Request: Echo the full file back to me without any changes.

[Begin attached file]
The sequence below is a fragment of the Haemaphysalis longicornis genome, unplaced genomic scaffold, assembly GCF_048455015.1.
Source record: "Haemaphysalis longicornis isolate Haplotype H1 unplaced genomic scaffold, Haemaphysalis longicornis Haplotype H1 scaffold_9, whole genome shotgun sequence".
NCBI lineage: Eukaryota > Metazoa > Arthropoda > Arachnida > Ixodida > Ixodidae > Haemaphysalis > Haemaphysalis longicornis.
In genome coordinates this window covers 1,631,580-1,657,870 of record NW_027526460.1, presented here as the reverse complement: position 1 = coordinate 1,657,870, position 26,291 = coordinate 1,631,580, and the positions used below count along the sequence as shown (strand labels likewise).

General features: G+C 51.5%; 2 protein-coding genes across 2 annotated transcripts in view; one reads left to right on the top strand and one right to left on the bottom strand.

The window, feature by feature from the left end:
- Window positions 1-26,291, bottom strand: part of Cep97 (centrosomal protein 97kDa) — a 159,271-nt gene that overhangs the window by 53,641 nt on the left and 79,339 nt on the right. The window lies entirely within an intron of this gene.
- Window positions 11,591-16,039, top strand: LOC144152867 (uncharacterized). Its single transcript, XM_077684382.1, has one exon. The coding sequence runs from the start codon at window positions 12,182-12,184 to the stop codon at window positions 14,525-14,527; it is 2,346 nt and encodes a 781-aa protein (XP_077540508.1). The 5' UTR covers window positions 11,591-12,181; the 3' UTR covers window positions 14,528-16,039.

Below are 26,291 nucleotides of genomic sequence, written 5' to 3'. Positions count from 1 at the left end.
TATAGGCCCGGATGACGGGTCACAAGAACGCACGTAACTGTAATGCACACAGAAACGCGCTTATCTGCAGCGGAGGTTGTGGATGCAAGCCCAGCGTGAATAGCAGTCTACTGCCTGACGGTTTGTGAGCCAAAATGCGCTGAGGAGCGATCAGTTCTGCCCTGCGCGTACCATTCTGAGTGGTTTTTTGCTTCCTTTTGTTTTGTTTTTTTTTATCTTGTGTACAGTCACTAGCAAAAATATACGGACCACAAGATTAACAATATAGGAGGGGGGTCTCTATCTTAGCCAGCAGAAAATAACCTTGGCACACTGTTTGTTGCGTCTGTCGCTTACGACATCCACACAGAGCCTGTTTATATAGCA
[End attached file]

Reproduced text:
The sequence below is a fragment of the Haemaphysalis longicornis genome, unplaced genomic scaffold, assembly GCF_048455015.1.
Source record: "Haemaphysalis longicornis isolate Haplotype H1 unplaced genomic scaffold, Haemaphysalis longicornis Haplotype H1 scaffold_9, whole genome shotgun sequence".
NCBI lineage: Eukaryota > Metazoa > Arthropoda > Arachnida > Ixodida > Ixodidae > Haemaphysalis > Haemaphysalis longicornis.
In genome coordinates this window covers 1,631,580-1,657,870 of record NW_027526460.1, presented here as the reverse complement: position 1 = coordinate 1,657,870, position 26,291 = coordinate 1,631,580, and the positions used below count along the sequence as shown (strand labels likewise).

General features: G+C 51.5%; 2 protein-coding genes across 2 annotated transcripts in view; one reads left to right on the top strand and one right to left on the bottom strand.

The window, feature by feature from the left end:
- Window positions 1-26,291, bottom strand: part of Cep97 (centrosomal protein 97kDa) — a 159,271-nt gene that overhangs the window by 53,641 nt on the left and 79,339 nt on the right. The window lies entirely within an intron of this gene.
- Window positions 11,591-16,039, top strand: LOC144152867 (uncharacterized). Its single transcript, XM_077684382.1, has one exon. The coding sequence runs from the start codon at window positions 12,182-12,184 to the stop codon at window positions 14,525-14,527; it is 2,346 nt and encodes a 781-aa protein (XP_077540508.1). The 5' UTR covers window positions 11,591-12,181; the 3' UTR covers window positions 14,528-16,039.

Below are 26,291 nucleotides of genomic sequence, written 5' to 3'. Positions count from 1 at the left end.
TATAGGCCCGGATGACGGGTCACAAGAACGCACGTAACTGTAATGCACACAGAAACGCGCTTATCTGCAGCGGAGGTTGTGGATGCAAGCCCAGCGTGAATAGCAGTCTACTGCCTGACGGTTTGTGAGCCAAAATGCGCTGAGGAGCGATCAGTTCTGCCCTGCGCGTACCATTCTGAGTGGTTTTTTGCTTCCTTTTGTTTTGTTTTTTTTTATCTTGTGTACAGTCACTAGCAAAAATATACGGACCACAAGATTAACAATATAGGAGGGGGGTCTCTATCTTAGCCAGCAGAAAATAACCTTGGCACACTGTTTGTTGCGTCTGTCGCTTACGACATCCACACAGAGCCTGTTTATATAGCA